When they tried it again in 1999 it didn’t go so well…with rapes, violence, and legal price gouging included.

    • Maybe it was the rural setting? Most of the festivals of that era were marred by bad ugliness- but not Woodstock… Havens performance.. a great way to get the festival going in the right direction.

    • Yes the rural setting may have helped and maybe perfect timing.
      Playing that long unprepared probably added to it also… the excitement was there.

  2. Wonderful post, Hans, about an important date in musical history. I’m getting the goosebump listening to Havens right now. Something electric, as Max said. It’s a blessing he was there and he was able to keep things peaceful with his vibe. I wonder if humans will ever get back to this peaceful, non-violent place where 400,000 can gather without incident….

    • HA! I listened to a Havens CD yesterday on my IPOD while unpacking cargo yesterday at work- his music can’t help but make you happy. …. the older I get the more amazed I am about Woodstock. There had to be a number of factors as to why it was so successful- with 400,000 like that- maybe a lot of it was just plain luck….. I do think having Havens start things off- although he wasn’t supposed to- helped set the tone.

    • You know, Hans, a sociologist could easily use Woodstock as a topic for a Master’s Thesis. I’d love to read it if they did. Havens HAS to be a key factor to its success, by, as you said, “set the tone.”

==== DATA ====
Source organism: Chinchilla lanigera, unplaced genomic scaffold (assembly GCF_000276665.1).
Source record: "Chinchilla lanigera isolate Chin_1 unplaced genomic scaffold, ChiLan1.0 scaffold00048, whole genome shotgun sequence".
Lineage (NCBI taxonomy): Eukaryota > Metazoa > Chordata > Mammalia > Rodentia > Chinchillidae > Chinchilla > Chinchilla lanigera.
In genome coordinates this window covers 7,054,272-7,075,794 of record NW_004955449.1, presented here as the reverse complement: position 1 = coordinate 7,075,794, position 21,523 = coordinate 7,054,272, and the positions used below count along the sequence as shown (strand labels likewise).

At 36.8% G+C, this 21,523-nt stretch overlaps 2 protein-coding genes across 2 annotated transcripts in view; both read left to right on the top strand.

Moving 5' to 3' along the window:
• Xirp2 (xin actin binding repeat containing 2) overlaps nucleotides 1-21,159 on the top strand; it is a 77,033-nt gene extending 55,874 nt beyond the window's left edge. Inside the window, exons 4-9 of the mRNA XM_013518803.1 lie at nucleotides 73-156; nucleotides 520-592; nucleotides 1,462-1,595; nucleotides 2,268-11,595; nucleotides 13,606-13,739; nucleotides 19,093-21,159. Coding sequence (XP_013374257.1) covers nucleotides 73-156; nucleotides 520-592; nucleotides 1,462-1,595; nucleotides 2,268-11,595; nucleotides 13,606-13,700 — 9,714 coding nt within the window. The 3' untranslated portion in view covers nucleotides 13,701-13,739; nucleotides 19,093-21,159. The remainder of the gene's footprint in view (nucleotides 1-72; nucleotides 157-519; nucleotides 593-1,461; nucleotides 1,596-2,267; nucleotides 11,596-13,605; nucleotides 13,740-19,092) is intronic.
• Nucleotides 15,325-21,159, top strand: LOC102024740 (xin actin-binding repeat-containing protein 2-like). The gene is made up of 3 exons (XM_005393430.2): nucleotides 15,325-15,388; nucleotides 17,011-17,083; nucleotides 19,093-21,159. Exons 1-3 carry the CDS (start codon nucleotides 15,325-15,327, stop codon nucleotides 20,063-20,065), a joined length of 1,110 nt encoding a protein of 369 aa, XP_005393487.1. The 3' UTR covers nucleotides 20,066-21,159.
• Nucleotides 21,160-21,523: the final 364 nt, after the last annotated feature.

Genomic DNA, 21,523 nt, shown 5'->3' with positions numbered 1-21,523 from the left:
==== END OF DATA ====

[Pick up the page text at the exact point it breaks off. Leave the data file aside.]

• I did some research- Mississippi Queen was released in early 1970- maybe it wasn’t written yet? It could have been written and not yet released? That is the first time I ever saw the complete set lists…. I wonder how the music sounded to those far back in the crowd?

    • Ah! It’s good to know Mountain had a bunch of other songs besides that one. I wonder also about hearing way back of the crowd, and they didn’t have big video screens like now back then either did they? You know how it is with people that attend music events: most are there for the socializing or to say they’ve been there, and some actually come for the live music experience.

    • I bet it was a little of both for people- on that PBS doc I think someone was saying how they did a lot of wondering around just exploring the ‘scene’

    • Who knows I may have even went- when you are young you do things like that–one thing I noticed in the movie and documentaries over the years most of the ones there were 18-25 i would guess.

  3. You are absolutely right. Given all the challenges, it is a near-miracle that everything stayed peaceful at Woodstock. The Richie Havens performance you called out undoubtedly is among the festival’s highlights.

  4. I just finished watching the PBS documentary you shared in another post. Wow, it was astonishing how the organizers pulled off the event in so little time! And, despite far more people showing up than had ever been imagined, with the help of others in the region and cooperation by all those in attendance, everything went off pretty smoothly.

    • Funny how at the end they had time to either finish the stage or the fence… of course they needed the stage. I have enjoyed hearing all the Woodstock related stuff this past week.